Closereads: Epictetus’ “Discourses” (Part One)

Sign up for Closereads at patreon.com/closereadsphilosophy to get part 2 of this reading, as well as our previous and future installments of this new podcast. For the first time since 2015, we return to this foundational Stoic figure, reading through ch. 1 of this series of informal lectures written down by Epictetus' student Arrian in around 108 C.E. What is it about  Continue Reading …

Ep. 231: Descartes’s “Discourse” on Wisdom and Certainty (Citizen Edition)

On René Descartes’s Discourse on the Method of Rightly Conducting One's Reason and of Seeking Truth in the Sciences (1637). This narrative summary of Descartes's intellectual life was his first actual publication, four years before his Meditations. Unlike the unpublished Rules for Direction of the Mind (1629), this text doesn't actually dwell on his method at length, though  Continue Reading …

PREVIEW-Ep 201 Marcus Aurelius’s “Meditations” (Part Three)

Mark and Seth build on parts 1 and 2 of our discussion of Marcus to get further into the specifics of his metaphysics and how this is supposed to relate to behavior. Can Stoic directives really come solely "from reason," as he claims? How does this interact with the behaviors that we pursue (appropriately, according to Marcus) "by nature," i.e., without conscious deliberation  Continue Reading …

Ep. 201 Follow-Up: More on Marcus Aurelius’s “Meditations” (Citizens Only)

Mark and Seth get further into the specifics of Marcus's metaphysics and how this is supposed to relate to behavior. Can his directives really come solely "from reason," as he claims? How does this interact with the behaviors that we pursue (appropriately, according to Marcus) "by nature," i.e., without conscious deliberation required? Seth is concerned with how individualistic  Continue Reading …

Ep. 201: Marcus Aurelius’s Stoicism with Ryan Holiday (Part Two)

More on The Meditations of Marcus Aurelius (180 CE) and Ryan's The Daily Stoic (2016). We talk Stoicism as "pre-mourning," love of fate even with trauma, are Stoics committed to a divine plan, Stoic political ethics, ethical models for emulation, and the idea of overwriting your brain with the Stoic operating system. Hear part 1 first, or get the full, unbroken Citizen  Continue Reading …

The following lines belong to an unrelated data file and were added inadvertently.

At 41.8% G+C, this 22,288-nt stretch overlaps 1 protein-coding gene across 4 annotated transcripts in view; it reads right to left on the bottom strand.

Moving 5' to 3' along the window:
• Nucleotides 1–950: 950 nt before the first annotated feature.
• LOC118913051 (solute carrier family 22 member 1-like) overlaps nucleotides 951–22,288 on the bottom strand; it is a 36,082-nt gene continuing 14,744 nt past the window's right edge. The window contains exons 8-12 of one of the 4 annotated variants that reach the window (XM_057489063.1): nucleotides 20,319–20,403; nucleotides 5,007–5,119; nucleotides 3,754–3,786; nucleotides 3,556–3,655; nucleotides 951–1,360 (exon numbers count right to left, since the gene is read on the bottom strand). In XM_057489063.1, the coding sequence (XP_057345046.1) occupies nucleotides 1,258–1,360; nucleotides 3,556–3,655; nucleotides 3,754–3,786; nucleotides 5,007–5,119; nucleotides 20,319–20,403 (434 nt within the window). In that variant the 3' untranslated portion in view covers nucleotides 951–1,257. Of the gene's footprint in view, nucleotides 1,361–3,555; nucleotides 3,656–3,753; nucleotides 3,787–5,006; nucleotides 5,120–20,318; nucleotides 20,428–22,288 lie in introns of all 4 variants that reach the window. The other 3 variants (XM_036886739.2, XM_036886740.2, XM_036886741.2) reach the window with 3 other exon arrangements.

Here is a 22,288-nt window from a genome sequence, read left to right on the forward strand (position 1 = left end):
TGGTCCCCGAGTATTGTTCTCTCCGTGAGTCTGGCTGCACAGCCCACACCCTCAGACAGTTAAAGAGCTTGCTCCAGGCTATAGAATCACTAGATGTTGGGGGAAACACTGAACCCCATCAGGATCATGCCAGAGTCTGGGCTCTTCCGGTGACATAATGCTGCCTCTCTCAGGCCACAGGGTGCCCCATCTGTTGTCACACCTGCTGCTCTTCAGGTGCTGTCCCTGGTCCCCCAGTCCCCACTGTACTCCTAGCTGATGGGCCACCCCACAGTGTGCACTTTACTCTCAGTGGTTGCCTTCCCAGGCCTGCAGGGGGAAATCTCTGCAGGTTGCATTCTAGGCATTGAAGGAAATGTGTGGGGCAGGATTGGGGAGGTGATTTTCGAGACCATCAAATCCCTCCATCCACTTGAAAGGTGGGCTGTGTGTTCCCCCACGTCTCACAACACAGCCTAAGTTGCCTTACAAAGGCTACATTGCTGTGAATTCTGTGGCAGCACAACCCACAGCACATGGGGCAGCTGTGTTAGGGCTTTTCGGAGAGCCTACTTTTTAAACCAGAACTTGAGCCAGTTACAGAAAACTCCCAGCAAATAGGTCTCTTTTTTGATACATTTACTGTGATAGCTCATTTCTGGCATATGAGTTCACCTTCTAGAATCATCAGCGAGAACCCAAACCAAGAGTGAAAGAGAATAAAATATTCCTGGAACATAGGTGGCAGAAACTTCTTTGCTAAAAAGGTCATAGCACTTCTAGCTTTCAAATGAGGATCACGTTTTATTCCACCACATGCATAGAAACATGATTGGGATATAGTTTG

Ep. 201: Marcus Aurelius’s Stoicism with Ryan Holiday (Part One)

On The Meditations of Marcus Aurelius (ca. 180 CE) plus Ryan's The Daily Stoic: 366 Meditations on Wisdom, Perseverance, and the Art of Living (2016), which was co-written with Stephen Hanselman and features original translations and interpretations of passages from Marcus, Seneca, Epictetus, and others. What does Stoicism look like in practice, in both ancient and modern  Continue Reading …

Ep. 201: Marcus Aurelius’s Stoicism with Ryan Holiday (Citizen Edition)

On The Meditations of Marcus Aurelius (ca. 180 CE) plus Ryan's The Daily Stoic: 366 Meditations on Wisdom, Perseverance, and the Art of Living (2016), which was co-written with Stephen Hanselman and features original translations and interpretations of passages from Marcus, Seneca, Epictetus, and others. What does Stoicism look like in practice, in both ancient and modern  Continue Reading …

“Mind Games” and “Word Games”: Practical Philosophers, Give Philosophy a Chance!

In preparation for our episode #201 with Ryan Holiday about Marcus Aurelius, our third bout with Stoicism, I have been listening to many episodes of The Practical Stoic podcast, which features among other things, very good interviews with Ryan, with our previous guest Massimo, and with friend-of-our-podcast Gregory B. Sadler. If you're looking for a quick historical overview of  Continue Reading …